• If you create an Instagram or Facebook shop, items will remain 'live' even if they are sold out – these need to be turned off manually
• Snapchat and Pinterest have developing augmented reality options to let people 'try on' products before they buy, which could also work well as Instagram Story filters
C-commerce will continue to be used
C-commerce, also known as conversational commerce, is when people and businesses connect through chat or voice assistance with the aim to find out more before they purchase goods or services. If customers are on the fence about a product, they might want to check the finer details before taking the plunge to buy.
Meta found that consumers used c-commerce on its platforms (Messenger, WhatsApp, Instagram DM) for various reasons:
Product or pricing information (45%)
Instant responses at any time (35%)
Easy way to shop (33%)
Personalised advice (31%)
Ability to negotiate prices or offers (30%)
Overall, c-commerce helps customers decide to buy...but it does mean there needs to be a community manager who can help pick up these queries and respond to customers quickly, especially given that 83% of the public expect a response within 24 hours.
To find out more about c-commerce and why it is growing, check out our blog on how to enhance your sales through c-commerce.
What brands can do
You may already be using this already, but if not, and you are starting to see requests, there are several things you can do.
• Create a list of frequently asked questions and automated replies, so there is a consistent response to issues. If Hydrogen handles your community management, we may already have a list of answers we use and add to when new requests come in
• Use auto-response tools on Facebook and Twitter for direct messages for when you are out of office (such as evenings and weekends) so people know you will respond in the morning – meaning they know they have not been ignored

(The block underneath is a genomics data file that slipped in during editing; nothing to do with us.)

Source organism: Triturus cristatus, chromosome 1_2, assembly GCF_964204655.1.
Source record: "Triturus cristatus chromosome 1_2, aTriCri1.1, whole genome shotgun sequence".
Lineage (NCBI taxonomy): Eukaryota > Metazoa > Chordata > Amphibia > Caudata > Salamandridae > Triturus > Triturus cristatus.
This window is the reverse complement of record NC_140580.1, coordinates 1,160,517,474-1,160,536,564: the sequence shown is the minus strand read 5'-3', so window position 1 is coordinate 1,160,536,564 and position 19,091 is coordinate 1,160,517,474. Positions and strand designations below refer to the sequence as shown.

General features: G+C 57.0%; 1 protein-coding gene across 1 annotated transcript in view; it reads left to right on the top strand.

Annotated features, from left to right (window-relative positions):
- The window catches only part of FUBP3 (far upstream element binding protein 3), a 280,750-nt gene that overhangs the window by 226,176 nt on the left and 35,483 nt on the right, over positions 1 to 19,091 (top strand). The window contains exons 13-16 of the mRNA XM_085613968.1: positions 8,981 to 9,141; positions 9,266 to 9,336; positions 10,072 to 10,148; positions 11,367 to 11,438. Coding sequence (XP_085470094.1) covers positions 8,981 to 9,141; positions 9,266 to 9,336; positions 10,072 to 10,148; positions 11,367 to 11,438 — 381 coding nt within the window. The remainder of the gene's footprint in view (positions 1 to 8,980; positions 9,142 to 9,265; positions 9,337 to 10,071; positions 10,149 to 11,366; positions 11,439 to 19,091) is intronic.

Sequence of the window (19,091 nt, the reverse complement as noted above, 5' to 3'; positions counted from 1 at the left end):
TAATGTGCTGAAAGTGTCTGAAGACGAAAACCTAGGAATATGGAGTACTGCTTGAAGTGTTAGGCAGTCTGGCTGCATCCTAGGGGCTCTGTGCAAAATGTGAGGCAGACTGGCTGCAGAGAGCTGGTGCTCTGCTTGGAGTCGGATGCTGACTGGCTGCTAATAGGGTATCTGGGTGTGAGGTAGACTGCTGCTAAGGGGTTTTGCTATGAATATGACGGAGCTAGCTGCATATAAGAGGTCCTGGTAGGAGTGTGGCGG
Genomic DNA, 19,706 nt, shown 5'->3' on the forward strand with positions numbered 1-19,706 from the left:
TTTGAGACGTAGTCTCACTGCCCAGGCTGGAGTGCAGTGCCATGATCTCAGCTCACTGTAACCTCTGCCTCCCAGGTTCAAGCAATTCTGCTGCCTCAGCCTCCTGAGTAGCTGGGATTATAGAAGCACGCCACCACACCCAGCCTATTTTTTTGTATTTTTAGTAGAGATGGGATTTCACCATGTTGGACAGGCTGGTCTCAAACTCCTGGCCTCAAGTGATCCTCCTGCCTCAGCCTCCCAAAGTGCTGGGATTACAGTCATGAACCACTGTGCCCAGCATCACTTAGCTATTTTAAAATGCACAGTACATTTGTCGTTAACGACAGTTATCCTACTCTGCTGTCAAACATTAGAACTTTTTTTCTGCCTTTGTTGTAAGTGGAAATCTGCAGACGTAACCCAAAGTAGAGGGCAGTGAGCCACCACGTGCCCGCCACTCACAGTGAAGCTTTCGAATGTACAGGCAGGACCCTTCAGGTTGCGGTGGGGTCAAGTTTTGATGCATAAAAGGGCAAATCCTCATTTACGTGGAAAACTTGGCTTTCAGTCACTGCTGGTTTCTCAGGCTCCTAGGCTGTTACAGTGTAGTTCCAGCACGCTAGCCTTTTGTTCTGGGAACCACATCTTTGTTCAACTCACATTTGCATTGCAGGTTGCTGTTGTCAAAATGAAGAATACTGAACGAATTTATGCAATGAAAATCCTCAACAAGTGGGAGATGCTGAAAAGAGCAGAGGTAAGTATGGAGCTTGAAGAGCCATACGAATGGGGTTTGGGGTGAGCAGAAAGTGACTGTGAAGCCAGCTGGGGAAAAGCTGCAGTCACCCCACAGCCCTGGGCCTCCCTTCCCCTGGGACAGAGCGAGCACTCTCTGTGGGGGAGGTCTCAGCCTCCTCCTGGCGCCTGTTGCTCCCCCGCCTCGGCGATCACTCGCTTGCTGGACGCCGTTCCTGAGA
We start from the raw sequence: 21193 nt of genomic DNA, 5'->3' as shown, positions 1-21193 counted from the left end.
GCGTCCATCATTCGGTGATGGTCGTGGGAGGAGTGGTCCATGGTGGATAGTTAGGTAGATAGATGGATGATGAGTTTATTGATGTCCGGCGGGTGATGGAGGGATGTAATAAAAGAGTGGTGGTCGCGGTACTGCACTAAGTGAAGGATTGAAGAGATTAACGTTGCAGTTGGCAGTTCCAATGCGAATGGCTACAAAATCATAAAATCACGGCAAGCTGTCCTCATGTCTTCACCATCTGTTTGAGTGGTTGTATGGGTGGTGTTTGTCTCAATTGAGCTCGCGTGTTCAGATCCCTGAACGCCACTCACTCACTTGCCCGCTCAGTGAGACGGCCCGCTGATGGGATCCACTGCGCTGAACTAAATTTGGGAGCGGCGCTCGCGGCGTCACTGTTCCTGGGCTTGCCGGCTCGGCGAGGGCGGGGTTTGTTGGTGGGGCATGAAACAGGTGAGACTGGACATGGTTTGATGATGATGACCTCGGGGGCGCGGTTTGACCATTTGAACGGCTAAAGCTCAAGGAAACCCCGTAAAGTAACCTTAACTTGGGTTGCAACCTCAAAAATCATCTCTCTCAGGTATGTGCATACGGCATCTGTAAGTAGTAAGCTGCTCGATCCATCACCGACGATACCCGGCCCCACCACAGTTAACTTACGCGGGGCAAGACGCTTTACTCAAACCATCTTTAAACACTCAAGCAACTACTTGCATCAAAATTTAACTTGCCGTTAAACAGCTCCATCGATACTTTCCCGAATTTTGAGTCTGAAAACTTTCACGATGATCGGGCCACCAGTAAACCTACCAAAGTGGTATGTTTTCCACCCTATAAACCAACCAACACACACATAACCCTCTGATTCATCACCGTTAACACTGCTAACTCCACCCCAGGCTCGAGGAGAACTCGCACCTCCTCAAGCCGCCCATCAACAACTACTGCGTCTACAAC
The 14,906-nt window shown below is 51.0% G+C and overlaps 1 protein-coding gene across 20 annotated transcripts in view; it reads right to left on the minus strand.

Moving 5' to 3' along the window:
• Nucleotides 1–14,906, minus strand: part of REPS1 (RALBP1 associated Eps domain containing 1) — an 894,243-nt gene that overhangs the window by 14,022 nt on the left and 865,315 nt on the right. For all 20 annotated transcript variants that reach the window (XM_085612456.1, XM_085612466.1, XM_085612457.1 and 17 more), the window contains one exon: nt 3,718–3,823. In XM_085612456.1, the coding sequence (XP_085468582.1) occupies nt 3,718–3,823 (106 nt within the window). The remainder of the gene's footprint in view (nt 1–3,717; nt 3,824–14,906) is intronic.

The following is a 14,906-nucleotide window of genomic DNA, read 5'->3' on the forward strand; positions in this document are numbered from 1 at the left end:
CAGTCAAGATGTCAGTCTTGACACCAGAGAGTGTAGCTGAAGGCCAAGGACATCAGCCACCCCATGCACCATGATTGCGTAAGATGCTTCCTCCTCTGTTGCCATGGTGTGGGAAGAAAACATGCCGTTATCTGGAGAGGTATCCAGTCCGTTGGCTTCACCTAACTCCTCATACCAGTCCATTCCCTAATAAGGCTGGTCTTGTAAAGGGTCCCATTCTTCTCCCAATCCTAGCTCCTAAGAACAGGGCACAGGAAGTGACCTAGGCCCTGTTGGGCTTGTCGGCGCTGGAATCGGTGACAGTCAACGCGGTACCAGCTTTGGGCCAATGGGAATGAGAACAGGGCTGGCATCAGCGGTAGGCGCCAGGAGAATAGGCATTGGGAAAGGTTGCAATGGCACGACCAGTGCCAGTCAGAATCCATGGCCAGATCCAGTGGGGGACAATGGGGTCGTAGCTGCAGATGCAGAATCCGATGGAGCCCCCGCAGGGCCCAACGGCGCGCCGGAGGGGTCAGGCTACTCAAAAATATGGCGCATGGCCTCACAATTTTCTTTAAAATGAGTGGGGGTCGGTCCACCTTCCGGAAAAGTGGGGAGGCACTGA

• It's okay if you don't have an answer straight away: as long as you let the customer know you are looking into it
• If you receive a lot of messages, it could be worth looking into a chatbot, to allow customers to get answers to questions instantly, even out of hours
Sustainability and Corporate Social Responsibility will be key
With sustainable marketing and gender politics coming to the forefront in recent years – particularly with COP26 – corporate social responsibility (CSR) is becoming more important for brands.
It's not enough for brands to do good, they must be seen to do good. This can include sustainability and green measures, supporting local businesses, helping the community, or giving back in some way.
This became more prominent in 2020, as many brands showed their support for NHS and front-line workers.
When asked what would concern them when deciding whether to buy from a brand in a GWI survey, it became obvious that CSR is important to consumers worldwide:
• Poor environmental record (39%)
• Sub-standard labour conditions (31%)
• Lack of diversity in suppliers/product range (24%)
What brands can do
You may already be showing your CSR on social media, but if not, now is the time to start. This doesn't need to be something that is shoehorned into every post, but showing what you are doing can help change opinions.
• Use national days, such as global recycling day, as a chance to show off what you do everyday
• Celebrate milestones e.g. if you give your staff one day off a year to volunteer for charity, celebrate hitting a set number of days, or if you plant a tree for a certain number of sales, celebrate your one millionth tree
• Go behind the scenes to showcase working life to promote the quality working conditions: Stories are great for this
• Promote any new CSR schemes
Growth of visual search on social